Previous studies estimated that 2 billion sunburn incidents occur every year throughout the world, with the greatest burden in the 15- to 29-year age group.43 Our study found that radiation burns (mostly sunburns, as well as burns related to welding, microwave ovens, and tanning beds) were 10 times more likely to affect 16- to 20-year-old youths, compared with younger children; this is consistent with previous findings that older children experience more sunburn incidents and use less sun protection.17,44
We found no seasonal trends in burn-related injuries. Research conducted in Denmark found that rates of burn injuries were higher in the winter, when people spent more time indoors.10 The same study found that the majority of domestic burns were related to cooking and to making and/or drinking hot beverages.45
This study has several limitations. The total number of burn-related injuries was most likely underestimated, because the NEISS sampling frame captures only injuries treated in EDs. Accordingly, the estimates in this study may not be representative of burn-related injuries treated by urgent care centers, family physicians, or other sources of medical care. Our study does not address burn-related fatalities, because NEISS is generally not regarded as being useful for identifying fatal injuries. Despite these limitations, the strengths of this study are its large, nationally representative sample and its 17-year study period.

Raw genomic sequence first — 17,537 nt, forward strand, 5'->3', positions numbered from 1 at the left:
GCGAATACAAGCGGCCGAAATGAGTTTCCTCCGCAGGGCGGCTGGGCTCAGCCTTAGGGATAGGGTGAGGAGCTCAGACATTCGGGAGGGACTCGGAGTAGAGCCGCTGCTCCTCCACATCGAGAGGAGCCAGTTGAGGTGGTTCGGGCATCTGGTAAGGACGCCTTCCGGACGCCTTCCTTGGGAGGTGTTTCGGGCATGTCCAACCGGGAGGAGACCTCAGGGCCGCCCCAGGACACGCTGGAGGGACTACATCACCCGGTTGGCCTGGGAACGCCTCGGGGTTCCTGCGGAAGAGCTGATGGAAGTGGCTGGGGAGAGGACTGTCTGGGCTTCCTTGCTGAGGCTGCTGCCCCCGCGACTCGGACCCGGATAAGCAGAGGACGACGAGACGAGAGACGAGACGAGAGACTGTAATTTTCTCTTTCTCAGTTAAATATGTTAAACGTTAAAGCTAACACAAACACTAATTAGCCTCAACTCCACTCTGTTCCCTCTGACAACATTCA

Young children are inquisitive and impulsive, and they may sustain burn-related injuries through pulling cords or handles if they are not closely supervised in the kitchen or around electrical appliances in the home.13–15,22 Parents should be mindful of how appliances and kitchen equipment are set up. Kitchen-related scalds are the most common type of burn injuries among children. Children should not be allowed to play unattended in or near the kitchen, especially during food preparation.22 Young children should not be allowed to operate microwave ovens or other electrical appliances.
In addition, burn safety and proper handling of chemicals should be a required part of educational courses that expose students to chemicals. Parents should try to instill the habit of sunscreen use in their children, should remind adolescents of the importance of protecting their skin from the sun, and should provide waterproof sunscreen for swimming. Primary care providers should ask questions regarding the positioning of kitchen appliances, hot water temperatures in the household, and use of sunscreen as part of anticipatory guidance. Educational materials that focus on burn prevention and household safety should be provided to families who present to the ED with burn-related injuries.